No good way. The problem is after the connection error your printer probably restarted.
That means it has no idea where your printhead and your bed is located at the moment.
So you would have to calibrate it without homing (I don't even now if that's possible) and start a new print mid air which starts at the point where the old one stopped.
TL;DR - no
Try to encase the mainbord box with something like aluminum foil (but keep the fan holes open)
It is not possible that the printer restarts because as written I can work from SD-Card while my wife is working on the sewing machine. She was working for more than an hour on the machine while the printer was doing its print job.
That means - whatever it is - it has influence on the USB-connection but not on the rest of the printer.
It remains cabel, Pi, Pi-Power or only the USB-interface of the printer.
Big motors like you might find in compressors (air conditioner, refrigerator) or in things with a flywheel mechanism (sewing machine) pull large amounts of current on their startup phase. You could probably also recreate this problem with an old-school kid's racetrack with the hand-held yellow trigger devices.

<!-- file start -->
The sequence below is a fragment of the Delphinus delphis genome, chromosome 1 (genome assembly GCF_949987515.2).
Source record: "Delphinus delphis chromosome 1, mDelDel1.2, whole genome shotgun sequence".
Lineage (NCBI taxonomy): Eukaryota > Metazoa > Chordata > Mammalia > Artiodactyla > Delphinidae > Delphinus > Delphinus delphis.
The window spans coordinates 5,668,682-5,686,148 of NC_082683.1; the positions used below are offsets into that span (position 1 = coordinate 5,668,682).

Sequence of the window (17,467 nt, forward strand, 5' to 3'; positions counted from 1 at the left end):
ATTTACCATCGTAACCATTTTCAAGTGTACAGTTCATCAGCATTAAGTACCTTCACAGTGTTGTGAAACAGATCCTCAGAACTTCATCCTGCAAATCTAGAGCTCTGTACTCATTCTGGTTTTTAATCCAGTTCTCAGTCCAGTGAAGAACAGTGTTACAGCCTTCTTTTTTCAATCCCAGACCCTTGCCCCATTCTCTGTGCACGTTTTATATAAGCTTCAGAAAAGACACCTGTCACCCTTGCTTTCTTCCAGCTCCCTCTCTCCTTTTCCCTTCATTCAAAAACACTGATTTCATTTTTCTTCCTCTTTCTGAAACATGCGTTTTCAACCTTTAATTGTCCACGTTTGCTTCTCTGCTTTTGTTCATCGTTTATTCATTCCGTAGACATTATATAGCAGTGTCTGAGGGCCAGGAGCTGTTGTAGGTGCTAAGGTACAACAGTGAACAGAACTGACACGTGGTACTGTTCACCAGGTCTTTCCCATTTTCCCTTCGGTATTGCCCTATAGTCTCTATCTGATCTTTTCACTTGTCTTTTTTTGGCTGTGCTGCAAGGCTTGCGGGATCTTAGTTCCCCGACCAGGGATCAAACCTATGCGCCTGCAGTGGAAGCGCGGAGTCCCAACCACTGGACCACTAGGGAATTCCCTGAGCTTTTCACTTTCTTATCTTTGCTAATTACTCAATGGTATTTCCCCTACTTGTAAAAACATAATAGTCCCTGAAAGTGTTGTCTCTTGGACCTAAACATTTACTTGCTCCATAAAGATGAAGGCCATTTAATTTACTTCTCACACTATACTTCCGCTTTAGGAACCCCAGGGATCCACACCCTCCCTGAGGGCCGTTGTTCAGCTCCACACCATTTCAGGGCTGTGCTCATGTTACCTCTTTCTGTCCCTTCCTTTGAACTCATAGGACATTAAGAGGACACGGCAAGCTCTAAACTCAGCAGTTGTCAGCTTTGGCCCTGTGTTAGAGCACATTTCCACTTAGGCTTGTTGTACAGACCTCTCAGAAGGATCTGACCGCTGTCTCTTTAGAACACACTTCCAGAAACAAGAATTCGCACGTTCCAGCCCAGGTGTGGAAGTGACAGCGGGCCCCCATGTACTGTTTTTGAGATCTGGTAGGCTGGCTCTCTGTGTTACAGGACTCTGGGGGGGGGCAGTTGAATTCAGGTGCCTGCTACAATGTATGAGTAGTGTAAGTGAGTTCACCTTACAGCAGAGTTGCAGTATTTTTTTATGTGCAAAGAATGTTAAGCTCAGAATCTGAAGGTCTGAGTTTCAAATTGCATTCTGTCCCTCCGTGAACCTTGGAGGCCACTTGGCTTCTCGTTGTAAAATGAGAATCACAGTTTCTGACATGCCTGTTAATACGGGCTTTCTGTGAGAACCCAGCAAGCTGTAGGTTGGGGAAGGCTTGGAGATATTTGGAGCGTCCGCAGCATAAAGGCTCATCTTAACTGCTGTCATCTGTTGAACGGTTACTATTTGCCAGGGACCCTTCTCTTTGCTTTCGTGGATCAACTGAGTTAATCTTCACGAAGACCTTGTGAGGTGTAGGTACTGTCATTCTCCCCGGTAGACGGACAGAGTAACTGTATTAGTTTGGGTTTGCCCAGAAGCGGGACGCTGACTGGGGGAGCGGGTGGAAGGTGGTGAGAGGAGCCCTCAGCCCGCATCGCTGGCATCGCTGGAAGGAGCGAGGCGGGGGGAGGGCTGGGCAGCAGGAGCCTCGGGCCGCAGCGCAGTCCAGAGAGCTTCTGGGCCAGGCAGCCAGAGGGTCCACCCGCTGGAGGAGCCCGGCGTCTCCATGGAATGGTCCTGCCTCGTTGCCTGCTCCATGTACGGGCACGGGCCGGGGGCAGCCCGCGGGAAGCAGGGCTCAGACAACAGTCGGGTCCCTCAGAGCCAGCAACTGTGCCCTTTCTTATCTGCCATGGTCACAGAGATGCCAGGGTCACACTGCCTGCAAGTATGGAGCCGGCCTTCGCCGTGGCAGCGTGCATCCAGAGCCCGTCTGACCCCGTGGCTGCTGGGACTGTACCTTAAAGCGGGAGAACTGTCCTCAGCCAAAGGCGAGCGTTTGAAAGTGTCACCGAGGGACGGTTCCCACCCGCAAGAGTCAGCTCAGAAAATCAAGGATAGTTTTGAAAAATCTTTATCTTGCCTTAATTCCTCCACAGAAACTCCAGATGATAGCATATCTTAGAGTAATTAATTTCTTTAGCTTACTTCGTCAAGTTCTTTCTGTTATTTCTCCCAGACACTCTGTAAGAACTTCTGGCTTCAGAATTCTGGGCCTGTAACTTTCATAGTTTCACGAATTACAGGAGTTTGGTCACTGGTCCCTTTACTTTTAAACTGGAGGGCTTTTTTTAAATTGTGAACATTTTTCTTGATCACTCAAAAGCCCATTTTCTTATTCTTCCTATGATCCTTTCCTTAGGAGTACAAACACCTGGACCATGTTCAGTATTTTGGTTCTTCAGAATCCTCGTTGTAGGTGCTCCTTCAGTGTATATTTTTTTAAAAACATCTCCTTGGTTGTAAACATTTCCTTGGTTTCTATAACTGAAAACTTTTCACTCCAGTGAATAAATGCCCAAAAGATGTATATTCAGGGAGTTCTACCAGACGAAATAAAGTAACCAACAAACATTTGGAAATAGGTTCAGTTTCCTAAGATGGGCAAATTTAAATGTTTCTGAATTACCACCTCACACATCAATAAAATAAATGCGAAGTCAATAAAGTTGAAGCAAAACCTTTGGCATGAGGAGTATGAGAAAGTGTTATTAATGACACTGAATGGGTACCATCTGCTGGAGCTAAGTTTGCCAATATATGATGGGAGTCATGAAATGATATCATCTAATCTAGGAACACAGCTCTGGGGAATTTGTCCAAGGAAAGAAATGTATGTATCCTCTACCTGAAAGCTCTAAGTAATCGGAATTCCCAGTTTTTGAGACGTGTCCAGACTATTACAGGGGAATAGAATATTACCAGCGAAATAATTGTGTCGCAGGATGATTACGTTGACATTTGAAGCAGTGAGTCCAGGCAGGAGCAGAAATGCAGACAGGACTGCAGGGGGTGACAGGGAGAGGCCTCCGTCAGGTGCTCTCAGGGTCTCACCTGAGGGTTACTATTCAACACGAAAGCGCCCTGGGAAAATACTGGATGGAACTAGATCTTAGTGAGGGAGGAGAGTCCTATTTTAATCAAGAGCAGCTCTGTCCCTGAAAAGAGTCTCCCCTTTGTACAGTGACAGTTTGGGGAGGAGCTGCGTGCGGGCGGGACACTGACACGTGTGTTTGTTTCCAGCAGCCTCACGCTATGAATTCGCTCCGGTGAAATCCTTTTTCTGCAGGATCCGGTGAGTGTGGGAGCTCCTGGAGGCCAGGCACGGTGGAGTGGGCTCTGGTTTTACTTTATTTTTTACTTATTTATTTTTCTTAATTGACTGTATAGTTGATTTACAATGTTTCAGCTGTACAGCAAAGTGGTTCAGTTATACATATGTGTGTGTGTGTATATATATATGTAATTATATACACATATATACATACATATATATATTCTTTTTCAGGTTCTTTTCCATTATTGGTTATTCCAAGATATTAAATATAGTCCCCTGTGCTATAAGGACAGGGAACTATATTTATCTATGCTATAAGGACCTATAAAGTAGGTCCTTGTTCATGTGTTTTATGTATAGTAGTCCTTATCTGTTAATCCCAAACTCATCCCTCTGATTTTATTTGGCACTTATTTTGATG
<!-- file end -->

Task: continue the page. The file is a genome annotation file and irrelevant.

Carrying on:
So when "big current" is needed, it pulls that from the mains. The net result is that everything else sees a reduction of the voltage. In my case here, a voltmeter in any outlet would go from the expected 120VAC down to perhaps 106VAC over a short period of time.
Next up, the power adapter for the Pi has a transformer which is a simple device. There is a ratio of coils of wire which is preset and that ratio is calculated for 120VAC being on the primary side of that. So when that's less, the output side is less by the same percentage and the Raspberry Pi is suddently in an undervoltage condition. The logical threshold which determines the difference between a one and a zero is now lower than where it's supposed to be and serial communications are trashed.
Solution: Plug your 3D printer into a UPS and call it a day.